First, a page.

Dr. Shapiro presented the new CHAVD concept review that had an objective for a coordinated, multidisciplinary effort focusing on preclinical HIV vaccine discovery, translational vaccine design and development, and ultimately clinical vaccine manufacture. This initiative is a cooperative agreement using the UM1 complex project mechanism with a duration of seven years. It is proposed now as the current CHAVI-IDs will end in 2019 and this new initiative will be able to follow-on and continue the support of such coordinated, multidisciplinary efforts which cannot be supported by smaller grants. Big, and urgent, challenges with HIV vaccine development were stated and included identifying immunogens that induce durable, highly protective, broadly neutralizing antibody (bNAb) responses and identifying immunogens and adjuvants that induce functional Ab responses that significantly improve upon the protection seen in the RV144 trial. This proposal focuses on Ab mediated responses because, apart from Louis Picker’s CMV adenovirus vaccine approach, these are the most advanced in terms of proof of concept and have established clear target immunogenicities that can be measured in Phase 1 clinical trials. The proposed scope of the research or resource include exploration of different isolates/constructs/inserts/modifications/fragments/or combinations of the HIV-1 envelope to induce broad protective coverage, identification of qualities of antibody responses that can provide protective immunity, exploration of vectors/adjuvants/or delivery technologies that facilitate the induction of different qualities and specificities of potent, durable antibody responses, proof-of-concept active and passive protection studies in nonhuman primates and other animal models, and manufacture of vaccine immunogens for iterative phase I clinical testing. Research on the study of vaccine protection primarily mediated by CD8+ T-cell responses, expenditures for GMP manufacture and IND-enabling studies without prior approval of specific candidate vaccine products by DAIDS, and expenditures for clinical trial operations will not be allowed. The program structure, special terms of the award, and components of the application were listed. Reviewers’ comments were addressed, including a suggestion to change the name of the initiative to reflect its Ab-based nature, and members voted.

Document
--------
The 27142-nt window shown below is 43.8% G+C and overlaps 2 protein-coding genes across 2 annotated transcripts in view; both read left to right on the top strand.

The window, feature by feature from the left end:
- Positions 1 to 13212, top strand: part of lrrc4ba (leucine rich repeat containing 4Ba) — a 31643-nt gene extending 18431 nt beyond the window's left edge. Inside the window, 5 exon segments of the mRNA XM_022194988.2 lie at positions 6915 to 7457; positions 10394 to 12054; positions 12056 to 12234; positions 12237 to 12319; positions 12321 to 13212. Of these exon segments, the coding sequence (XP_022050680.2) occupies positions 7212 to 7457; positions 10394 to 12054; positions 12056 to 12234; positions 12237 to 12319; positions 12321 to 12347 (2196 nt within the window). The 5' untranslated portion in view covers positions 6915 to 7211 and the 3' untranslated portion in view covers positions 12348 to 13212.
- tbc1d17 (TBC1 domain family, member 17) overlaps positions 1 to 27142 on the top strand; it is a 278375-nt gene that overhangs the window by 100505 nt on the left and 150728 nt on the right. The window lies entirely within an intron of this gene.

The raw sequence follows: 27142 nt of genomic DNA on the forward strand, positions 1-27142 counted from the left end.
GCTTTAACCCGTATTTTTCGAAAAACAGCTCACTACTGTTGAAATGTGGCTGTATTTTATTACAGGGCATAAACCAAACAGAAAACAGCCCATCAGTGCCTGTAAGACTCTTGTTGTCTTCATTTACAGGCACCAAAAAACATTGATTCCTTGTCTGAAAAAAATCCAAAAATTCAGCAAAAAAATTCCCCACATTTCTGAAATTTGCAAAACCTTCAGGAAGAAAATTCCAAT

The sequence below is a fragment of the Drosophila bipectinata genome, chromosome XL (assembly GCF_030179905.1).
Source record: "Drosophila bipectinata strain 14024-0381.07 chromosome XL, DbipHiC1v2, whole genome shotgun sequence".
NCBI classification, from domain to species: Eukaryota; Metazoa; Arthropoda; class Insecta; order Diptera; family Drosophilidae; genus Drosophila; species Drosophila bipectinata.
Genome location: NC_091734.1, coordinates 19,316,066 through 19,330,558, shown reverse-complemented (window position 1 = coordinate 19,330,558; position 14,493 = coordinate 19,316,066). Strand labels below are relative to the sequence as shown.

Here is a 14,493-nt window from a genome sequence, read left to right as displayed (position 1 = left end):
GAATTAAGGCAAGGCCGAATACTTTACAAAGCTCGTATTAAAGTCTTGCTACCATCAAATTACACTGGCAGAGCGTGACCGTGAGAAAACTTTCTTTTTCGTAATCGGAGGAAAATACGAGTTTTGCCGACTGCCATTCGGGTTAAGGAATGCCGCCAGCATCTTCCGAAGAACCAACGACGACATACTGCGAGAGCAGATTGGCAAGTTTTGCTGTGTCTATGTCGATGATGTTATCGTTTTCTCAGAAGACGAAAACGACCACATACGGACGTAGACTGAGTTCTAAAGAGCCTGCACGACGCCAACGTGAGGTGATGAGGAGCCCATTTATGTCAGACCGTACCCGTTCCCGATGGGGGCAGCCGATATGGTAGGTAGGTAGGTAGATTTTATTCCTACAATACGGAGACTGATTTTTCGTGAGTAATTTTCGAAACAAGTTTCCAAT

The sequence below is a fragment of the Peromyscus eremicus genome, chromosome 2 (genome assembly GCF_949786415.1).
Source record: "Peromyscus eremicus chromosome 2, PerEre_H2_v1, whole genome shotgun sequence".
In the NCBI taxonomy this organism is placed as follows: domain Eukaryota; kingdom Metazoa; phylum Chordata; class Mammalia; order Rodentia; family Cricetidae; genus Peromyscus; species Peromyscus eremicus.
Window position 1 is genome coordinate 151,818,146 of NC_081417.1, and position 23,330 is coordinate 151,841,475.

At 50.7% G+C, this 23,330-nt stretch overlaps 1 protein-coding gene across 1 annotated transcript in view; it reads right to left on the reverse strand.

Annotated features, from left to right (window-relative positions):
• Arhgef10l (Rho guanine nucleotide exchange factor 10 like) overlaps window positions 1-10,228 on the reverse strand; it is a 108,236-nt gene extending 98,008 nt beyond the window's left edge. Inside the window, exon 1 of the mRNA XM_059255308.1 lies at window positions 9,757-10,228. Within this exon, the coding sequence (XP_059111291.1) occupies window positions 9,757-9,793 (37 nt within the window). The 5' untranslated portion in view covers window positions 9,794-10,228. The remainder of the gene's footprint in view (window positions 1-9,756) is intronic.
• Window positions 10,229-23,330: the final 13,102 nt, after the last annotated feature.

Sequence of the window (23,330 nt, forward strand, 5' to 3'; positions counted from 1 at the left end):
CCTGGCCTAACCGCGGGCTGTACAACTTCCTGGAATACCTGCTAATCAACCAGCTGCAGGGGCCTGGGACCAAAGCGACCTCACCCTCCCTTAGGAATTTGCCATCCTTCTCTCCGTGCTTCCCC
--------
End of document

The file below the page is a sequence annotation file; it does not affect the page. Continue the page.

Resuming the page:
Q: Can you discuss integration of nonhuman primate (NHP) and other animal models into the development pipeline?

A: There are investigators already present within the CHAVI-IDs that are testing immunogen constructs in NHPs and knock-in mouse models. This is expected to continue. It is cheaper to make multiple versions of the immunogens constructs and test them in NHP, than to do the GMP manufacturing construct by construct. So, we expect the use of the NHP model will be used as down-selection of products for GMP manufacture.

Ballot Voting Outcome:

9 Approval
0 Approval with modification(s)
0 Deferral for further information
0 Disapproval

HIV Vaccine Research and Design (HIVRAD)

James Bradac, Ph.D.